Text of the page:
Perils of extinction for several migratory species of birds in Iran

The wetlands of Iran constitute an important destination of several migratory bird species from Europe, and Russia including Siberia, Mongolia, China, Central Asia and Africa. Several species fly unbelievably long distances between the continents and cross over the Caspian Sea to enter the borders of Iran and finally settling into different wetlands, forested areas and river valleys. The two major migration paths that include Iran as transit points are the Central Asian migratory route and the African-Eurasian migration pathway. The inland geographical location of Iran within the Asian continent along with multiple seasons, abundant wetlands (in the form of water bodies like inland lakes, pools, ponds, ditches, swamps, marshlands), plain forests, mountain forests, dry forests, woods, scrubs, river valleys, riverine forests, diverse ecosystems and abundant food sources making it an attractive destination for a large number of migratory bird species from Central Asia, Europe and Africa. Different species of ducks and geese, grebes, pochards, cormorants, bitterns, egrets, cranes, herons, storks, spoonbills, ibis, flamingo, lapwings, phalaropes, coots, plovers, sandpipers, curlews, snipes, terns, common greenshanks, dunlins etc visit Iran as migratory species. In addition different species of raptors such as vultures, falcons and eagles also migrate to Iran following their strong prey base that takes refuge within the boundaries of the nation. On an average, between 2-4 million migratory birds are estimated to pass through Iran every year.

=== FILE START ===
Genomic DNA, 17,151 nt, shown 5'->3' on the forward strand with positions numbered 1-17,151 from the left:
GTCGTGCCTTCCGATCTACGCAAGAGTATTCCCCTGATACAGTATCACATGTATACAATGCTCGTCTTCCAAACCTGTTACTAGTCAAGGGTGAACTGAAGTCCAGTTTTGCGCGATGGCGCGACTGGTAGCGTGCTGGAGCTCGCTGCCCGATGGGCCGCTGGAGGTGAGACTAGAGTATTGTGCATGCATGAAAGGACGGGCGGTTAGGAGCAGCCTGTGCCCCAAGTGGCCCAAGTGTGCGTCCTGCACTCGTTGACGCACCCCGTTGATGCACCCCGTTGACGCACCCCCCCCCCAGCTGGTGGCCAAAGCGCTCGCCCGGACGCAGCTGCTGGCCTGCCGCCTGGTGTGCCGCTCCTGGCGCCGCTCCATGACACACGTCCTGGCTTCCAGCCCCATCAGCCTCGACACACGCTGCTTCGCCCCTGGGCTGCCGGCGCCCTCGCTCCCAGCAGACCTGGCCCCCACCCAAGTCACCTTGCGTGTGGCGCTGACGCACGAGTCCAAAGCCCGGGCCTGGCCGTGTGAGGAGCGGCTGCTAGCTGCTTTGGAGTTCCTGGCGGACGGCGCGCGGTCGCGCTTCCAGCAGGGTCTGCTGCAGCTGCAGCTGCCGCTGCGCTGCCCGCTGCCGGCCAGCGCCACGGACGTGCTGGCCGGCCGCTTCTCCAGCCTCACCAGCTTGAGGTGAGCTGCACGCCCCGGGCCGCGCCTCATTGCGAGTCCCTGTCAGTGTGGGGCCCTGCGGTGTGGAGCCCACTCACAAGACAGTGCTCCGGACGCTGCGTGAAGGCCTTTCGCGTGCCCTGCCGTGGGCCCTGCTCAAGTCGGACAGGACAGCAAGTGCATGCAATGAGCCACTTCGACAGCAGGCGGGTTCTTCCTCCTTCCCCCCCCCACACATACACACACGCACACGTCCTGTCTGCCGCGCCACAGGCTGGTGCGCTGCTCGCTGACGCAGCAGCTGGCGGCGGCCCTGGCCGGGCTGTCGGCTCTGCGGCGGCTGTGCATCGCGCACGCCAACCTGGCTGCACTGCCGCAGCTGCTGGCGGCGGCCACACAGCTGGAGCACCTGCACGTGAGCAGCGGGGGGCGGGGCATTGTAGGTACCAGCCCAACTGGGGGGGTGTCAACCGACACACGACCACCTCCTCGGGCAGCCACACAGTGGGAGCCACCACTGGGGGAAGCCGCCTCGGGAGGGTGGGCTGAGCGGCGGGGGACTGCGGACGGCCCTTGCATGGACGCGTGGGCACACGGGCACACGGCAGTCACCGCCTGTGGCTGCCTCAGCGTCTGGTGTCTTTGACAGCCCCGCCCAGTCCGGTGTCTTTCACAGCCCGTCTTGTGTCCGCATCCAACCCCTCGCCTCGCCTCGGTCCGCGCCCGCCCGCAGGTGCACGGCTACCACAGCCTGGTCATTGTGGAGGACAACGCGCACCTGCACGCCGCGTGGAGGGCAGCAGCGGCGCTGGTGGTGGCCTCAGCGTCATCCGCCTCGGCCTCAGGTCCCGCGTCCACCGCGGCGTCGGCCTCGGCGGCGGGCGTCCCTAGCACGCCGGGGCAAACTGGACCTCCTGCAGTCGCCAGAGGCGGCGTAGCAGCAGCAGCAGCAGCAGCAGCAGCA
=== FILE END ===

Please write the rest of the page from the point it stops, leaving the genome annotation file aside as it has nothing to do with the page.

Thus the wetlands and forests of Iran constitute a global hotspot rich with numerous magnificent avian species foraging, nesting and breeding and then leaving at the end of the winter for their home ranges. These areas have traditionally grown into important tourist hubs due to the exquisite natural beauty, relatively pollution free environment, spectacular biodiversity, wild nature and serenity. Several tourists from the major Iranian cities like Teheran flock to these tourist centers to enjoy a glimpse of the natural beauty. However, a section of the tourist and local community members also get together for the purpose of hunting both with and without proper hunting licenses. It is this unprecedented surge of hunting pressure and poaching that has been causing havoc with several migratory species of birds, seriously impacting their population bases while visiting the Iranian wetlands as their winter refuge. Several species such as the Siberian crane, sociable lapwing, white backed vulture etc are migratory species that have been placed under the critical endangered species category by IUCN; while white-headed duck, Egyptian vulture etc have become nearly threatened.